Mari NumbersMike Keith

## Introduction

Consider the integer 1266. Let the digits of this number be the initial terms of an integer sequence (

d_{1}=1,d_{2}=2,d_{3}=6,d_{4}=6) and compute succeeding terms of the sequence via the recurrence

d_{n}= d_{n-4}+d_{n-3}d_{n-2}+d_{n-1}which yields the sequence

1, 2, 6, 6, 19, 57, 177, 1266, ...

in which the starting number (1266) appears. An integer like this, which appears in the sequence generated by its own digits, we call a

Mari number. (MARI is an acronym for "Multiply-Add Recurrence Invariant".)In general, we take an integer

Nwithmdigits (sayd_{1}d_{2}d_{3}...d_{m}) and letd_{1}, d_{2}, d_{3}, ..., d_{m}be the initial terms of the sequence. The recurrence can be any formula of the form

d_{n}= d_{n-m}d_{n-m+1}...d_{n-m+p1}+ d_{n-m+t1+1}d_{n-m+t1+2}...d_{n-m+p2}+ ... + d_{n-m+tr-1+1}d_{n-m+tr-1+2}...d_{n-m+pr}where

p_{0}=0<p_{1}<p_{2}<...<p_{r}. Lett_{i}= p_{i}- p_{i-1}+1 be the number of terms in theith product in the recurrence; then we refer to a Mari number with those parameters as being a (t_{1}t_{2}t_{3}... t_{r})-Mari number, or a Mari numberof type(t_{1}t_{2}t_{3}... t_{r}). For example, since the recurrence in the example above,d_{n-4}+d_{n-3}d_{n-2}+d_{n-1}, has products with 1, 2, and 1 terms, this means 1266 is a (1,2,1)-Mari number.Mari numbers are a generalization of both Keith numbers (which have been studied quite a bit since I introduced them in 1987) and Borris numbers (which were first defined in 1998). Keith numbers are Mari numbers of type (1,1,1...1) - i.e., the recurrence relation has no products, just a sum. Borris numbers are Mari numbers of type (

m-1, 1).For numbers with

mdigits, how many different types are there? The recurrence formula involved can be constructed by starting with the string

d_{n-m}d_{n-m+1}...d_{n-1}and inserting any number of + signs (from 0 to

m-1) between elements of the string. Since each of them-1 positions can either have or not have a + sign, there are 2^{m-1}ways to do this, and so there are 2^{m-1}Mari types for a givenm.## Some Results

Here is the complete list of Mari numbers up to 10

^{8}:14 19 28 47 61 75 191 197 205 242 302 515 742 1064 1104 1220 1266 1537 1757 1981 2208 2580 3505 3684 4484 4608 4788 6702 7385 7647 7909 8180 13614 14327 15557 22251 24377 29662 31331 34285 34348 35577 39323 41180 50679 55604 59445 62662 75232 80005 86935 89043 93993 97915 99543 107894 120284 123270 128005 128136 129106 132065 145479 147640 156146 164841 166623 174680 182687 183186 194976 196836 207322 259208 272829 298320 327155 355419 378205 393544 398192 419904 434802 498486 525609 614605 633814 636824 694280 704106 925993 1076825 1084051 1110459 1190703 1261121 1277374 1441204 1545283 1656629 1690619 1861618 1945417 2012500 2068287 2069047 2072522 2237120 2615936 2705109 2785693 3311881 3426544 3458007 3883808 3919332 4041328 4155642 4417152 4665600 4849887 4856055 507675152428805308416 5746270 5766084 7193634 7586884 7605002 7913837 7986843 8560336 8575000 9891125 10101066 10493499 10642405 11436171 12023595 12140467 12743657 12761559 14571519 15120436 15871777 16564522 17809329 18407175 19075418 20448164 20631281 21595500 22505541 22541614 22898593 22902641 23022925 23721147 25600040 26756753 29423520 29724784 30314002 31464941 31593249 33252489 33445755 35269499 35415411 37071960 37691636 39301359 44121607 45162165 45794245 49013804 51076391 52428802 53889347 54906783 58178895 70645071 74076134 76085894 78470549 80427967 81411662 83538039 89970040 90115466 90486440 90699264In the above listing that we do not specify which Mari type each number is, but that information can be found in the listing at the end of the article, which groups them by type instead of sorting them by number.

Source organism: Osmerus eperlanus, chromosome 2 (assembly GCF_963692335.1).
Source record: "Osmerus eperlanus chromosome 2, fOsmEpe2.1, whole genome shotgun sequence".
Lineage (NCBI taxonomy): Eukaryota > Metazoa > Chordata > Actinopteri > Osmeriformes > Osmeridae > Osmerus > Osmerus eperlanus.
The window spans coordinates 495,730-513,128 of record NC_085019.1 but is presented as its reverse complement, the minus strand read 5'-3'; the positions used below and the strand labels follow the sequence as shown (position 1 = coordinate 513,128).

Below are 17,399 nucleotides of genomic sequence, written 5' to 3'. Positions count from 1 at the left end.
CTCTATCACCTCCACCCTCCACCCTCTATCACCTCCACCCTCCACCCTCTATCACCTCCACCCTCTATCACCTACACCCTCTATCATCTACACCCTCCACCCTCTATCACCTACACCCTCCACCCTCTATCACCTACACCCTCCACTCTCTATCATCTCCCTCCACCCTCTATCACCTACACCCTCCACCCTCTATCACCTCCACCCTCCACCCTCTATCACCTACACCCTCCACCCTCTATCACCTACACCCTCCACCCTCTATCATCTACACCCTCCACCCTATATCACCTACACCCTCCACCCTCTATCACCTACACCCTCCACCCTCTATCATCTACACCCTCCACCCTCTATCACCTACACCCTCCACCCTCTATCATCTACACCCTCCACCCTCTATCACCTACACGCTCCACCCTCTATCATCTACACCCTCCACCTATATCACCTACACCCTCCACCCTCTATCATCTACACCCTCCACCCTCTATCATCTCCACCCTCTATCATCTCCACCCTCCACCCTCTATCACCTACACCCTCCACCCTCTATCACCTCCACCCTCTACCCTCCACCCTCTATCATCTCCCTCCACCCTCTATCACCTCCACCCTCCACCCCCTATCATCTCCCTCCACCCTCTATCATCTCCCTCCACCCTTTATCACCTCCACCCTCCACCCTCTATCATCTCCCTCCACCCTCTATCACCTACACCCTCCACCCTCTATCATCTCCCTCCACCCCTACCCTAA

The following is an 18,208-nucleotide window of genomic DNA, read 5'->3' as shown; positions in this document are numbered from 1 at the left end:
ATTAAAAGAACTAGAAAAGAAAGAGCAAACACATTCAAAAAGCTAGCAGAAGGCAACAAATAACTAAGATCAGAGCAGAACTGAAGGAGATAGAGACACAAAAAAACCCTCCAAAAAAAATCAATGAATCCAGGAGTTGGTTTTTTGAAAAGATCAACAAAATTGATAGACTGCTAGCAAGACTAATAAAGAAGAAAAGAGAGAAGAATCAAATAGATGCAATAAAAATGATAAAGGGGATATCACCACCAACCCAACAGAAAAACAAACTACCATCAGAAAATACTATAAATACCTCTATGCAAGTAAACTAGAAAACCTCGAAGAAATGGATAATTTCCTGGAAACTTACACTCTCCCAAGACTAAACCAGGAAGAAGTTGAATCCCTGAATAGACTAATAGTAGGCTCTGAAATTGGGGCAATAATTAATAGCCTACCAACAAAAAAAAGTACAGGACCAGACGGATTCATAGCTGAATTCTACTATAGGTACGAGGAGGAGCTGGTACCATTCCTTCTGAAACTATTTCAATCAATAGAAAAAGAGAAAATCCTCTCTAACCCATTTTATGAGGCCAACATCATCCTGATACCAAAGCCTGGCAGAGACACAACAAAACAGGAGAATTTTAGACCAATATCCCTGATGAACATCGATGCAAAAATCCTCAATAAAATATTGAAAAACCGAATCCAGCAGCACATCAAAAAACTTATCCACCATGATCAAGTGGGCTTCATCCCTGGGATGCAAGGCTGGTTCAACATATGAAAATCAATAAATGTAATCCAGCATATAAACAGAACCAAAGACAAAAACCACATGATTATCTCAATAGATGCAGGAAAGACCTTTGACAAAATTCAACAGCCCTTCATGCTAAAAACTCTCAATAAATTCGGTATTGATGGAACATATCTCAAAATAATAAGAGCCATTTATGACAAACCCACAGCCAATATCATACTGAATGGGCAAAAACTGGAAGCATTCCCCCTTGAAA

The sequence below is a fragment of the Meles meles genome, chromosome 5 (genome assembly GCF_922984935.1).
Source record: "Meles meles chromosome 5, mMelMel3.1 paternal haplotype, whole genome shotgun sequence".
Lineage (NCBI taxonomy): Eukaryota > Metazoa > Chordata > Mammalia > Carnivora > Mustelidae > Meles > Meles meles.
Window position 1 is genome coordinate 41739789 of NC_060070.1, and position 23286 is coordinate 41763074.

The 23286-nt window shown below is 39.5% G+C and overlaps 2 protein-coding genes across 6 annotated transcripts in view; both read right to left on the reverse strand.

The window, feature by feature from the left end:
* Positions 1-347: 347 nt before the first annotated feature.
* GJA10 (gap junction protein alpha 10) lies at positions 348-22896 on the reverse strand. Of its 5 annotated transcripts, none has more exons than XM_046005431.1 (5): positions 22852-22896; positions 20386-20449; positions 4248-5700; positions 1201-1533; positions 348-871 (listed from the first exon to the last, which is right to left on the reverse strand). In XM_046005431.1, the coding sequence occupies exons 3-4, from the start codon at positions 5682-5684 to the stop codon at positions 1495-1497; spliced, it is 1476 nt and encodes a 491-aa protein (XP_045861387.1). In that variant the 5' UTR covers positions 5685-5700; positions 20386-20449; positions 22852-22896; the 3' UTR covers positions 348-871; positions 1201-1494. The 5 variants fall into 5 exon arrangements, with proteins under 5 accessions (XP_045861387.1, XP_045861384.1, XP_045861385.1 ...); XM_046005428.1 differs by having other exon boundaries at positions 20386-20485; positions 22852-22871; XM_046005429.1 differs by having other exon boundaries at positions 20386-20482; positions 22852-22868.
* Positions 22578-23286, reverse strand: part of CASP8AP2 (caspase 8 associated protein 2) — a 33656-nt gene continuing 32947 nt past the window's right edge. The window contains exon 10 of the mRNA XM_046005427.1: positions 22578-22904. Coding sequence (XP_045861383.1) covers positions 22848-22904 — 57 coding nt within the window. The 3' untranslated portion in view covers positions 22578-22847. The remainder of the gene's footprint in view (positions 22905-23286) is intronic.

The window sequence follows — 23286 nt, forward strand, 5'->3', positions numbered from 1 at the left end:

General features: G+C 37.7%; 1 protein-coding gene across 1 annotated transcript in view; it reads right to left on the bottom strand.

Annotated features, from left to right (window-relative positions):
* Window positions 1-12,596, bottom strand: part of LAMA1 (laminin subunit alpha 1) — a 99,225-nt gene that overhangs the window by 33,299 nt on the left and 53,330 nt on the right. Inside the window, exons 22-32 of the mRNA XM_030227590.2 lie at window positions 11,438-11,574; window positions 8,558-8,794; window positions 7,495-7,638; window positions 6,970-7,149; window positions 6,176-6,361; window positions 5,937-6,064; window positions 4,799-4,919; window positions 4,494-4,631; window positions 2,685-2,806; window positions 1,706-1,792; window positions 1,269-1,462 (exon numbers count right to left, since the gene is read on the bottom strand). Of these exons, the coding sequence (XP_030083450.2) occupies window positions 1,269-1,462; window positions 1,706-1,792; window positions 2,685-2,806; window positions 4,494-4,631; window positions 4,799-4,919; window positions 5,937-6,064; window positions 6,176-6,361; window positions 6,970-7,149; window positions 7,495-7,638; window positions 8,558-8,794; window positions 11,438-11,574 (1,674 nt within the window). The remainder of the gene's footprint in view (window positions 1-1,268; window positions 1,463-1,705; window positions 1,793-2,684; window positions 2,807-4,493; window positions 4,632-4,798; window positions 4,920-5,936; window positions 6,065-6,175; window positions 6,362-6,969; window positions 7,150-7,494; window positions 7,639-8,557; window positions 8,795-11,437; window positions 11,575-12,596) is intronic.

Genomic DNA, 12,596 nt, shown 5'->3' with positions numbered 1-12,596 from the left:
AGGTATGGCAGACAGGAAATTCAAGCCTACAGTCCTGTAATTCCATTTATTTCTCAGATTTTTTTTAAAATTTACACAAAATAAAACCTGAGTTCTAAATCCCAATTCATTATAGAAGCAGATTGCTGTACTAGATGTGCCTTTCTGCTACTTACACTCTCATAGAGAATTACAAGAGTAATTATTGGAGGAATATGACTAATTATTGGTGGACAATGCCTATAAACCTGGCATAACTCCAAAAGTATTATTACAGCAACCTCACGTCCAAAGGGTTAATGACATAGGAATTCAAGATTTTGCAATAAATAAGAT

The number printed in bold is, seemingly, very remarkable: it is the smallest, and so far the only known Mari number of

two different types. 5242880 is a (3,4)-Mari number, because under that generating rule it produces the sequence5 2 4 2 8 8 0 40 16 64 128 5242880

while at the same time it is a (4,3)-Mari number, with sequence

5 2 4 2 8 8 0 80 128 512 5242880

Note that 5242800 = 5·2

^{20}; does this have anything to do with explaining this phenomenon? Are there other multiple-Mari numbers like this?The number of Mari numbers with

mdigits (form=2, 3, ...) is6, 7, 19, 23, 36, 44, 58, ...

for a total of 193 up to 10

^{8}.Table 1 at the end of this article shows the Mari numbers for each

mgrouped by type. We see that, for everym, not all of the 2^{m-1}possible types actually occur. The number of types which admit Mari numbers form=2, 3, ... are:1, 3, 5, 12, 20, 32, 42, ...

(instead of 2, 4, 8, 16, 32, 64, 128...). These values divided by 2